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» Marine » All » Silk Embroidered Seascape by Thomas Willis, circa 1880

Silk Embroidered Seascape by Thomas Willis, circa 1880

Price: $4,200.00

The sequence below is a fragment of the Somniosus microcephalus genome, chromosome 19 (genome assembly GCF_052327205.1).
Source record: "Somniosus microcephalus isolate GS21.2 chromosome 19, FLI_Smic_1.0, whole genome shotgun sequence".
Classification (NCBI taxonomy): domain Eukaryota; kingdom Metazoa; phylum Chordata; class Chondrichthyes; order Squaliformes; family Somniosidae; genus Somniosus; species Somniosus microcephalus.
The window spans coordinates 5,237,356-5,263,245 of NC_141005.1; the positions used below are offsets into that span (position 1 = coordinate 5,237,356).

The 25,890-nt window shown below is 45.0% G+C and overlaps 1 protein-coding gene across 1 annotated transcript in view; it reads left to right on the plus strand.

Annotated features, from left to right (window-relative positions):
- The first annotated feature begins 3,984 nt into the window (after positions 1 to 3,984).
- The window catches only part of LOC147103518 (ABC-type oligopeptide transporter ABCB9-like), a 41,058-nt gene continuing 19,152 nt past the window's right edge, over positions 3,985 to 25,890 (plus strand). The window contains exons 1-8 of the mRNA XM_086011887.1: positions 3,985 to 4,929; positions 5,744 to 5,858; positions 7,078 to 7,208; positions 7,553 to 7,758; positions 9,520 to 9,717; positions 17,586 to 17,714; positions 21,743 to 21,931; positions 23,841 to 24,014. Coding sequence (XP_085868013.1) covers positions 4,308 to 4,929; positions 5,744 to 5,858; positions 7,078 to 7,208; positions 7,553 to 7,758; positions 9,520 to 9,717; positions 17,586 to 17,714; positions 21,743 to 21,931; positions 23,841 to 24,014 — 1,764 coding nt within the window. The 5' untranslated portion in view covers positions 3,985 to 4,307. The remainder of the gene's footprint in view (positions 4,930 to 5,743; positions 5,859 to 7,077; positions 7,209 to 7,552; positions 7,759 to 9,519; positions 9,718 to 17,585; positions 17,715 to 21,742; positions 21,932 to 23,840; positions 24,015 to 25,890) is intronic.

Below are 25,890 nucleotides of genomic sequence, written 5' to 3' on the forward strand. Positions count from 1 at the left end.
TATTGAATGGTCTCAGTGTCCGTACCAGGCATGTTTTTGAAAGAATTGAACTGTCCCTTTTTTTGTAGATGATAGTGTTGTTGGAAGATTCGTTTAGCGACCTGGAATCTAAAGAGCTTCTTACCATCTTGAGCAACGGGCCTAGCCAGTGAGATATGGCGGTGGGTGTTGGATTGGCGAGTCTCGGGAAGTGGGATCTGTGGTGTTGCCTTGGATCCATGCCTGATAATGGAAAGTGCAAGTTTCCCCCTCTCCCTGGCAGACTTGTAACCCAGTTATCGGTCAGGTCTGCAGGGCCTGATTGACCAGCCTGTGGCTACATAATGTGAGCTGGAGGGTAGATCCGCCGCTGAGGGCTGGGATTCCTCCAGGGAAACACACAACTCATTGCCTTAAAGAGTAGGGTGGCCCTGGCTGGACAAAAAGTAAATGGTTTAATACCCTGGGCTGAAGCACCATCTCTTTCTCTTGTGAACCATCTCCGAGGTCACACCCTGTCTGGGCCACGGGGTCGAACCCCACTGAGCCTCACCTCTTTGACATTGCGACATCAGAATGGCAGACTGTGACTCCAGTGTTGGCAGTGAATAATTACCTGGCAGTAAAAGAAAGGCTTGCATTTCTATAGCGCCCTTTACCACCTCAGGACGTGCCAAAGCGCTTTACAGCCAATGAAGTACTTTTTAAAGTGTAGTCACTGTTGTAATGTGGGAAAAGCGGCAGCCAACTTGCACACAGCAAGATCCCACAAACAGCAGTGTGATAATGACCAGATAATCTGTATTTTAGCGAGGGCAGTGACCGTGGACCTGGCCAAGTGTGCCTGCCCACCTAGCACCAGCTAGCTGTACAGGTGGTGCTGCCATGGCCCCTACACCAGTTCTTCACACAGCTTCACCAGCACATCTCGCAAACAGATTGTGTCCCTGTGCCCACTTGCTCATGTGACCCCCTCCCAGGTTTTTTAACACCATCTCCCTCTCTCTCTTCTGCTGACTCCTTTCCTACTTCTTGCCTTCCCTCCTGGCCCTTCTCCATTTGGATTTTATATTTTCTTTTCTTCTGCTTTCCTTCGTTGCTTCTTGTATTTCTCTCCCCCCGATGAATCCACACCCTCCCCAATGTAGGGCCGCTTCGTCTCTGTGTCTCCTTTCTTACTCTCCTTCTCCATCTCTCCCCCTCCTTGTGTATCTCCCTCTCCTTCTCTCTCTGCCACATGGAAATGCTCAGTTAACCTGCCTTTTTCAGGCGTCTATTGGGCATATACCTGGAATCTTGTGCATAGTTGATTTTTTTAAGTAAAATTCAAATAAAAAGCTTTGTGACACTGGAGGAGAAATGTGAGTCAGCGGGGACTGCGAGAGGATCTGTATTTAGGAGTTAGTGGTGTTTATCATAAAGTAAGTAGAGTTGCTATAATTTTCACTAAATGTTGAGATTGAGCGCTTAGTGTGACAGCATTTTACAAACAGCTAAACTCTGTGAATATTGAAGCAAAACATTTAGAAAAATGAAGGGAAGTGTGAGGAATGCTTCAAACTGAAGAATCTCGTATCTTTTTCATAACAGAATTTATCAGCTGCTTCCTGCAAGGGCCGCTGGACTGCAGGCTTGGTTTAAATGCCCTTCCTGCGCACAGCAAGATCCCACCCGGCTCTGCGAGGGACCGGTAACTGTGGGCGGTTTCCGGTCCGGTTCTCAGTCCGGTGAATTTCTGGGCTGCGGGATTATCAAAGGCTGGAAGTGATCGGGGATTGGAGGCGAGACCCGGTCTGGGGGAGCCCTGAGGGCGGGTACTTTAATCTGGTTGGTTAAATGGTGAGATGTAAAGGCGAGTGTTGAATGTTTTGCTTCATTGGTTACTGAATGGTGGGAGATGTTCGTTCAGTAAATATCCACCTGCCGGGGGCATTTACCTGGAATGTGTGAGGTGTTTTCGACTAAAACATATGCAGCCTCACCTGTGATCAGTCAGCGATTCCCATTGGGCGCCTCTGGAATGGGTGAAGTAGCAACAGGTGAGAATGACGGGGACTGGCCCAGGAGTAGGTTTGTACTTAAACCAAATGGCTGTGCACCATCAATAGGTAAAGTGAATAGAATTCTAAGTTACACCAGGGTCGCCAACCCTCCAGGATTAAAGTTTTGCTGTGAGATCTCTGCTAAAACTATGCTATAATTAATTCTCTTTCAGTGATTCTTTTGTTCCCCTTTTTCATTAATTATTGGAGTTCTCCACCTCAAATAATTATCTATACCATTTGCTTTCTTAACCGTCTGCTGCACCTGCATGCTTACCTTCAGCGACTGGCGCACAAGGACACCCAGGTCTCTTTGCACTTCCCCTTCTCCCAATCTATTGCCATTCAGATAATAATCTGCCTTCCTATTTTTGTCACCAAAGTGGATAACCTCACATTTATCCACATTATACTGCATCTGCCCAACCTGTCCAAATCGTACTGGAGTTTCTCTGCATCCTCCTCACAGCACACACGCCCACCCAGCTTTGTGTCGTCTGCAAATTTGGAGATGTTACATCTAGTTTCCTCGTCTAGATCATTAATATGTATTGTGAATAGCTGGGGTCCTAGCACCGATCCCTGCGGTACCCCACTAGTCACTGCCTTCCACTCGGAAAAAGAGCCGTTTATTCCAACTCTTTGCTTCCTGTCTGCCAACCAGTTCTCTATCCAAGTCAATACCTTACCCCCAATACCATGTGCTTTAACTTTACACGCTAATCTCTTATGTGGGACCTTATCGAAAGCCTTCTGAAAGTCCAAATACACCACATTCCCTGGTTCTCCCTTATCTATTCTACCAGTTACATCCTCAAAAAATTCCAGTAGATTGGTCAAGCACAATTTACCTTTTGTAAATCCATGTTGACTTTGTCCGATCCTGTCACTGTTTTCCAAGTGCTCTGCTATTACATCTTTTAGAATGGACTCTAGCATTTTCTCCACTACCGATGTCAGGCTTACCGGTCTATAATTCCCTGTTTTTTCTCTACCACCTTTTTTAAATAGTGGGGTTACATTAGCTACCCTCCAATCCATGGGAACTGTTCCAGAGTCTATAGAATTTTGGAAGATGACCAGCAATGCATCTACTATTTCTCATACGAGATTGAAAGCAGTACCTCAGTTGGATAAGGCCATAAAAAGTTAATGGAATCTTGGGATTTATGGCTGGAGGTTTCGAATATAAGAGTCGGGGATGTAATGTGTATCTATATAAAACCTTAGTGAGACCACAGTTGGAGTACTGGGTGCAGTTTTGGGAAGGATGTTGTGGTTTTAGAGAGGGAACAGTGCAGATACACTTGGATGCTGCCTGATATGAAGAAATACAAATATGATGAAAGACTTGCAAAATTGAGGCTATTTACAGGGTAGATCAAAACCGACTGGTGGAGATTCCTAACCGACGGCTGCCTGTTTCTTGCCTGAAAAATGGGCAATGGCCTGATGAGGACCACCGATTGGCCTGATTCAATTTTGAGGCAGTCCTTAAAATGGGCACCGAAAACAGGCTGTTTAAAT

Silk mounted and embroidered portrait of a Schooner-Rigged Yacht, hand tied onto an oil on canvas Seascape, by Thomas Willis (Danish-American: circa 1850-1925), circa 1880, featuring a topsail schooner closed hauled on starboard tack under full sail, with American ensign flying off the Main gaff, and owner's burgees flying off Fore and Main peaks. The silk sails are shaped by cardboard backing; the velvet hull, and silk sails, spars and rigging are all embroidered through and hand tied on the rear of the canvas, which bears a very well painted seascape with combing waves, a steamship and two other sails visible in the background. These smaller scale works by Willis are less often seen than his larger pieces, and are usually thought to be a finer and more intimate showcase of his talents. This one features particularly nice lines and an attractive background. Silk is degraded with exposure to sunlight, so Willis embroideries too often exhibit significant damage; it is a relief to see this one with only one or two lines of rigging parted. It appears likely that this piece has never been opened or removed from its original frame. While his work is well known, the circumstances of the artist himself are not widely known. Although currently listed as having been born in Connecticut, there is ample evidence that he was born in Denmark and emigrated to CT as a young man. There are pervasive rumor that he lived and worked in New York City for a silk importer or a manufacturer of embroidery thread, which lead to his unique art form; however, his style and technique was fully developed while still living in Europe. Rumors aside, it is well documented that he worked prolifically creating portraits of yachts and steamers on commission for members of the American, New York and Corinthian Yacht Clubs, as well as others. His earliest work tended to be on plain colored silk backgrounds; soon his work featured oil painting on canvas backgrounds, thought to originally have been done for him by friends such as the renown marine artist Antonio Jacobsen (who shared many of the same clients). It is believed that these artists taught Willis how to paint for himself, eventually becoming quite adept. As such, the painted backgrounds on Willis' work can vary from the still somewhat amateurish to the frankly sublime. Willis was somewhat haphazard in signing his work: some are signed by name in lower corner, some by initials only, some are signed on the reverse only, some bear paper labels on the reverse with name and a caution to keep out of direct sunlight, and many are not signed at all. He was however the only artist working in this unique medium and style, and his art is unmistakable and irrefutable. Measures: 15 in H x 21.25 in W.

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